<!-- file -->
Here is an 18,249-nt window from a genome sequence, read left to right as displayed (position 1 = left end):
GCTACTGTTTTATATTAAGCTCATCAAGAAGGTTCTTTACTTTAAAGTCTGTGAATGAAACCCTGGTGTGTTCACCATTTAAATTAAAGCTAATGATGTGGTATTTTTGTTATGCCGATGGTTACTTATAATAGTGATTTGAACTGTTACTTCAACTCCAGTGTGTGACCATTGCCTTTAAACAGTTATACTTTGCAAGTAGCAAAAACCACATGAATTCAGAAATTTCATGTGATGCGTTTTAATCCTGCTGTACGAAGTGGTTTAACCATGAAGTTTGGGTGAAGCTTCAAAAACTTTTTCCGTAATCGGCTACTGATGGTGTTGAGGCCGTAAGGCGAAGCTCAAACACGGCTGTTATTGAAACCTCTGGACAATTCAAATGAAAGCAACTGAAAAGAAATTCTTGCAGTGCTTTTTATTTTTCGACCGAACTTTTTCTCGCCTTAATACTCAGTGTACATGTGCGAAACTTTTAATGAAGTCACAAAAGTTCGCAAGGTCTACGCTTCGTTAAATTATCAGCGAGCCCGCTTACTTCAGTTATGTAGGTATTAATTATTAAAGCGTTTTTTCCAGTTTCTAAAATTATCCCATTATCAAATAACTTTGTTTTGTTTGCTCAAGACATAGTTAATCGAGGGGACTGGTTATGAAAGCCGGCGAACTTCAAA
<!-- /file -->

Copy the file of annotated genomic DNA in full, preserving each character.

Here is an 18,249-nt window from a genome sequence, read left to right as displayed (position 1 = left end):
GCTACTGTTTTATATTAAGCTCATCAAGAAGGTTCTTTACTTTAAAGTCTGTGAATGAAACCCTGGTGTGTTCACCATTTAAATTAAAGCTAATGATGTGGTATTTTTGTTATGCCGATGGTTACTTATAATAGTGATTTGAACTGTTACTTCAACTCCAGTGTGTGACCATTGCCTTTAAACAGTTATACTTTGCAAGTAGCAAAAACCACATGAATTCAGAAATTTCATGTGATGCGTTTTAATCCTGCTGTACGAAGTGGTTTAACCATGAAGTTTGGGTGAAGCTTCAAAAACTTTTTCCGTAATCGGCTACTGATGGTGTTGAGGCCGTAAGGCGAAGCTCAAACACGGCTGTTATTGAAACCTCTGGACAATTCAAATGAAAGCAACTGAAAAGAAATTCTTGCAGTGCTTTTTATTTTTCGACCGAACTTTTTCTCGCCTTAATACTCAGTGTACATGTGCGAAACTTTTAATGAAGTCACAAAAGTTCGCAAGGTCTACGCTTCGTTAAATTATCAGCGAGCCCGCTTACTTCAGTTATGTAGGTATTAATTATTAAAGCGTTTTTTCCAGTTTCTAAAATTATCCCATTATCAAATAACTTTGTTTTGTTTGCTCAAGACATAGTTAATCGAGGGGACTGGTTATGAAAGCCGGCGAACTTCAAA